NextGen Precision Health Discovery Series: Anti-Gal: The Life and Times of Our Species’ Most Abundant Antibody

September 6, 2022
12:00 pm - 1:00 pm
Online on Zoom

Speaker: Uri Galili, PhD, Volunteering Adjunct Professor at Division of Cardiology, Rush Medicine

Date: Tuesday, Sept 6, 2022, 12-1 p.m.
Location: Tom & Linda Atkins Family Seminar Room, Roy Blunt NextGen Precision Health building

*Those who wish to attend virtually can request a Zoom link at registration

Register Here


The presentation includes description of the studies that led to the discovery of the natural anti-Gal antibody, the clinical problems associated with this antibody in xenotransplantation and in allergies caused by it, and presentation of potential future therapies in the areas of wound healing and regeneration of injured heart muscle post myocardial infarction.

Uri Galili, PhD

About the Speaker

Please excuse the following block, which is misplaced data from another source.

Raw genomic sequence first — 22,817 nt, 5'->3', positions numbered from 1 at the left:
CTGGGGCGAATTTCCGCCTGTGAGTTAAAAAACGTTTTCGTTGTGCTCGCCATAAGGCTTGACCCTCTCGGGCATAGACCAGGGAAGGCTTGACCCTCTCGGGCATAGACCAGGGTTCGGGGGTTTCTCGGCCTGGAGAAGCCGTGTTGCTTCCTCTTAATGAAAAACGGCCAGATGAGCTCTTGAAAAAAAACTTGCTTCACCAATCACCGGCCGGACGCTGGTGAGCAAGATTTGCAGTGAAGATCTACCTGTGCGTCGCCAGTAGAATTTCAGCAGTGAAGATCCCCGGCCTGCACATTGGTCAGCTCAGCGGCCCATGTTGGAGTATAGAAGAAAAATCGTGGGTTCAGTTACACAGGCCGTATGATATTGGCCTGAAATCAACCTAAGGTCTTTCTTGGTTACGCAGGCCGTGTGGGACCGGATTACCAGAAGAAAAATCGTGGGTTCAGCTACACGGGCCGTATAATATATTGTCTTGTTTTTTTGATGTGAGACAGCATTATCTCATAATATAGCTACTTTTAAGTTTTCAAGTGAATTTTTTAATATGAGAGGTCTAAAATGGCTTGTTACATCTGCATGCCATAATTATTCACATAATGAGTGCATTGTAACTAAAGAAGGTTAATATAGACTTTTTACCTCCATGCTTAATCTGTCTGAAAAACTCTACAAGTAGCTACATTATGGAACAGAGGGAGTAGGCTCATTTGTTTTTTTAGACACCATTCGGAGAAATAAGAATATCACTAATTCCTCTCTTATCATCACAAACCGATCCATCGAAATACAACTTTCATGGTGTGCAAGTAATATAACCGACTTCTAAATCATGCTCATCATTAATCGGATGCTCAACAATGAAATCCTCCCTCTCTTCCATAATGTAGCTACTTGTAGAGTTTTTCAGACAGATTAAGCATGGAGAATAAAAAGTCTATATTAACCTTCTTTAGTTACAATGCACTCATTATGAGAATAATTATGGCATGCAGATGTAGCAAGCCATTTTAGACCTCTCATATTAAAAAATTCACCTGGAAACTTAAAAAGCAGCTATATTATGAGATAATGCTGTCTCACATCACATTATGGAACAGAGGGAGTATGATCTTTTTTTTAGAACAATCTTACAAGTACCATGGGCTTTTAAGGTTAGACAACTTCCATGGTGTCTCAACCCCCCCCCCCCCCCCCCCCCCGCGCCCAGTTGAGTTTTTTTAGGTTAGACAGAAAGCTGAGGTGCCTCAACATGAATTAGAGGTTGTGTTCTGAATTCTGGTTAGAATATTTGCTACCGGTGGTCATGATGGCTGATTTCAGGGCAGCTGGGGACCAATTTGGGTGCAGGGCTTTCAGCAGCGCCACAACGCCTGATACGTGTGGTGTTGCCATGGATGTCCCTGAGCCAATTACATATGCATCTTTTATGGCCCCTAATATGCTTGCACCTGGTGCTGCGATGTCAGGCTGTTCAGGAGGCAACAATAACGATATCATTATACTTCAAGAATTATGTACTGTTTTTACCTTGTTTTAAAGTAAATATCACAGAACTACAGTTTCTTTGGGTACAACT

Uri Galili received his PhD from the Department of Cancer Research at the Hebrew University in Jerusalem, and after a post-doctoral fellowship at the Karolinska Institute in Stockholm, he returned to the Department of Hematology in the Hadassah Hospital of the Hebrew University. It was there in 1984 that he and his colleagues published the first articles describing anti-Gal antibody and alpha-gal, the blood group carbohydrate that anti-Gal recognizes. In almost all mammals, alpha-gal is abundant and anti-Gal is absent. But in catarrhine primates—old-world monkeys, apes, and humans—the reverse is true: alpha-gal is absent and anti-Gal is the most abundant antibody in circulation. That discovery has been the linchpin of an extraordinary career that has reached into foundations of medicine, immunology, transplantation biology, and physical anthropology. For 38 years, at the University of California San Francisco (1984–1991), the Hahnemann School of Medicine (1991–1999), Rush University School of Medicine (1999–2004), the University of Massachusetts Medical School (2004–2013), and now in retirement back at Rush as volunteer adjunct professor, Galili has collaborated with colleagues from across the landscape of biomedical research, publishing over 100 articles exploring the anti-Gal antibody’s manifold implications, including especially the innovative therapeutic opportunities it has brought to light.